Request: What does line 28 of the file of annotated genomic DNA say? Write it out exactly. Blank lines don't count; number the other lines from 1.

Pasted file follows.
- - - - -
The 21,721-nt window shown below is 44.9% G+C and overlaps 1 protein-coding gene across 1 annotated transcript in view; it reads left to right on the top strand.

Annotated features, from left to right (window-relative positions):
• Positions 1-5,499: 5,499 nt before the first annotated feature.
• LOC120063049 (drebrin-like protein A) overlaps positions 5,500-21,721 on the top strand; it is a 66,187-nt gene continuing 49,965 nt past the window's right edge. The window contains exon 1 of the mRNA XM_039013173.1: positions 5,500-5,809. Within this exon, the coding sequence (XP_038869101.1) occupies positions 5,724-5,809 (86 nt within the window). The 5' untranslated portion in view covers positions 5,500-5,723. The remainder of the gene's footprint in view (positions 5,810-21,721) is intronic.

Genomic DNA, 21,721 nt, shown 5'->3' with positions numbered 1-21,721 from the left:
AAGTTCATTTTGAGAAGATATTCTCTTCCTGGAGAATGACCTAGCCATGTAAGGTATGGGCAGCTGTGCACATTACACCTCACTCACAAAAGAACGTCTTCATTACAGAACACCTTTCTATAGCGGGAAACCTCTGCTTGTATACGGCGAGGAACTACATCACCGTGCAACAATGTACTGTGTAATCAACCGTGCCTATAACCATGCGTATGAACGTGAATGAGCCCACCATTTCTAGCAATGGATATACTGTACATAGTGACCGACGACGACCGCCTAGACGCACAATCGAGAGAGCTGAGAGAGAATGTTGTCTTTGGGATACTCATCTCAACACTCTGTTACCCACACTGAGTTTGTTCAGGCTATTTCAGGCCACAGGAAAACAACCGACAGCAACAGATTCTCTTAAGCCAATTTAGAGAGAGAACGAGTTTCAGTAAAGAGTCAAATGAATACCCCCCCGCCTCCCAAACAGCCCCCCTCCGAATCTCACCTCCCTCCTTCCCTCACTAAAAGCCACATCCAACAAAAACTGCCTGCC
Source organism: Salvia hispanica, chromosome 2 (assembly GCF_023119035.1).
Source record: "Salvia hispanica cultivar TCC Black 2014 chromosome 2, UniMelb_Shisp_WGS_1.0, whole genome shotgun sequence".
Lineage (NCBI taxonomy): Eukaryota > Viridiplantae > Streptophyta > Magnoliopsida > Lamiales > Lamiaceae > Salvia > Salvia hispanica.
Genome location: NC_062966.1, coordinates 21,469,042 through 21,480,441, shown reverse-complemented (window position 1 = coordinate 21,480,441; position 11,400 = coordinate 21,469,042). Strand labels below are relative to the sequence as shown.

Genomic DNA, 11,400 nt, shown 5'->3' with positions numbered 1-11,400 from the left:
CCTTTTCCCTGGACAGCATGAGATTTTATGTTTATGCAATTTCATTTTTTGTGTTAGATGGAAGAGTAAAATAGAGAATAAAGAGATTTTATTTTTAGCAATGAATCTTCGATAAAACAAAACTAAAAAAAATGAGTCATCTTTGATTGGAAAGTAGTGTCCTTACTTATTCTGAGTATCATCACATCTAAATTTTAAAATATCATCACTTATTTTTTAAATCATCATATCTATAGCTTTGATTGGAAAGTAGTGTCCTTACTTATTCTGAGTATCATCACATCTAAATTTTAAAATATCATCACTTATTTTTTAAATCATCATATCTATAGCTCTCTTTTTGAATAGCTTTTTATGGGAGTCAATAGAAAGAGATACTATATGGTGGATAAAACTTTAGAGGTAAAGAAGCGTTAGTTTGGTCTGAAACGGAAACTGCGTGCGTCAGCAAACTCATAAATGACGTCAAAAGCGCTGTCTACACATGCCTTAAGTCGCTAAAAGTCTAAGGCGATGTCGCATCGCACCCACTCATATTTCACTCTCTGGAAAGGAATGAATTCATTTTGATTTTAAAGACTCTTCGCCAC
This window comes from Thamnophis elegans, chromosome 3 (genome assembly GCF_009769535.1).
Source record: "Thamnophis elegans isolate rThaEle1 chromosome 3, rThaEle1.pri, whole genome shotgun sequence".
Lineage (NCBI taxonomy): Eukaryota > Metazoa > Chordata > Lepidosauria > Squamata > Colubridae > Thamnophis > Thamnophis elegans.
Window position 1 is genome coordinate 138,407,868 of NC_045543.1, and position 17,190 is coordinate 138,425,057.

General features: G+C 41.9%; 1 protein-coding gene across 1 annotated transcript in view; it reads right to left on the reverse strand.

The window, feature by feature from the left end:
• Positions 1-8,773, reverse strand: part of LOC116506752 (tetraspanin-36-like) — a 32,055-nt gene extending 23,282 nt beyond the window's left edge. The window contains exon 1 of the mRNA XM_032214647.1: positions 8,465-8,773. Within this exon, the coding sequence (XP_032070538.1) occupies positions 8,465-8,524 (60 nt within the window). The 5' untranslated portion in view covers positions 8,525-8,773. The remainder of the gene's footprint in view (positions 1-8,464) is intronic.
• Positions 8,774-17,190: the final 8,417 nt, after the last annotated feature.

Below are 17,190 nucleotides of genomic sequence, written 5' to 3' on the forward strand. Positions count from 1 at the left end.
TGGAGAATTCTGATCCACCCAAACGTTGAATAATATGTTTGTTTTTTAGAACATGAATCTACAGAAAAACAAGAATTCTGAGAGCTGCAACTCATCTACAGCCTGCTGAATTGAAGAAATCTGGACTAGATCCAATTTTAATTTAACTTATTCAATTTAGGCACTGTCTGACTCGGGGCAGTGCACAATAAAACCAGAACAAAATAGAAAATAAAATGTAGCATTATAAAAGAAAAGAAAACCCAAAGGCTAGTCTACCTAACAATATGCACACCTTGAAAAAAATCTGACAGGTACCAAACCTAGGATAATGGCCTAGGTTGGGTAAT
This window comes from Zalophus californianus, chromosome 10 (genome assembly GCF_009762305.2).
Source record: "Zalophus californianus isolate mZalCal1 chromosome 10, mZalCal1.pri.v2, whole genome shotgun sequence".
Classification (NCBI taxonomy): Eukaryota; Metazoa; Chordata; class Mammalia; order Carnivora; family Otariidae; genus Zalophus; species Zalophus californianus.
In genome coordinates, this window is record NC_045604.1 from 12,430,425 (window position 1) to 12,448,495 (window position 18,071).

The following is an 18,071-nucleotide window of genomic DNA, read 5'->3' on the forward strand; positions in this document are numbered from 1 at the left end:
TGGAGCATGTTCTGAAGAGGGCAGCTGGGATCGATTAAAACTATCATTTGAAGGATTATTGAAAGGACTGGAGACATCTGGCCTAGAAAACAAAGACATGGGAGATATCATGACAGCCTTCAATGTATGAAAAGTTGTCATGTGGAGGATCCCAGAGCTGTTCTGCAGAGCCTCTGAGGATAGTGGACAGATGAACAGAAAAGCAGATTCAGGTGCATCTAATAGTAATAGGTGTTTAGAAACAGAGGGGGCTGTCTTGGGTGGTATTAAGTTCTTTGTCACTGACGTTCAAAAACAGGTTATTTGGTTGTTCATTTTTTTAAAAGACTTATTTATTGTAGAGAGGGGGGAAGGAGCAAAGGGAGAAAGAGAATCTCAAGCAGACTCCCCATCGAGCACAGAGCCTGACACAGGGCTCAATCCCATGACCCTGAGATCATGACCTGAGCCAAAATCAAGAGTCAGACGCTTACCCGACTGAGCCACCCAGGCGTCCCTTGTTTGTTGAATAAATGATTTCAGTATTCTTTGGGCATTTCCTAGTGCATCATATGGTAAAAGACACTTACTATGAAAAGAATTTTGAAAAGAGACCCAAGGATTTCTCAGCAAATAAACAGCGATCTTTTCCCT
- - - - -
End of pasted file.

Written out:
TGGAGCATGTTCTGAAGAGGGCAGCTGGGATCGATTAAAACTATCATTTGAAGGATTATTGAAAGGACTGGAGACATCTGGCCTAGAAAACAAAGACATGGGAGATATCATGACAGCCTTCAATGTATGAAAAGTTGTCATGTGGAGGATCCCAGAGCTGTTCTGCAGAGCCTCTGAGGATAGTGGACAGATGAACAGAAAAGCAGATTCAGGTGCATCTAATAGTAATAGGTGTTTAGAAACAGAGGGGGCTGTCTTGGGTGGTATTAAGTTCTTTGTCACTGACGTTCAAAAACAGGTTATTTGGTTGTTCATTTTTTTAAAAGACTTATTTATTGTAGAGAGGGGGGAAGGAGCAAAGGGAGAAAGAGAATCTCAAGCAGACTCCCCATCGAGCACAGAGCCTGACACAGGGCTCAATCCCATGACCCTGAGATCATGACCTGAGCCAAAATCAAGAGTCAGACGCTTACCCGACTGAGCCACCCAGGCGTCCCTTGTTTGTTGAATAAATGATTTCAGTATTCTTTGGGCATTTCCTAGTGCATCATATGGTAAAAGACACTTACTATGAAAAGAATTTTGAAAAGAGACCCAAGGATTTCTCAGCAAATAAACAGCGATCTTTTCCCT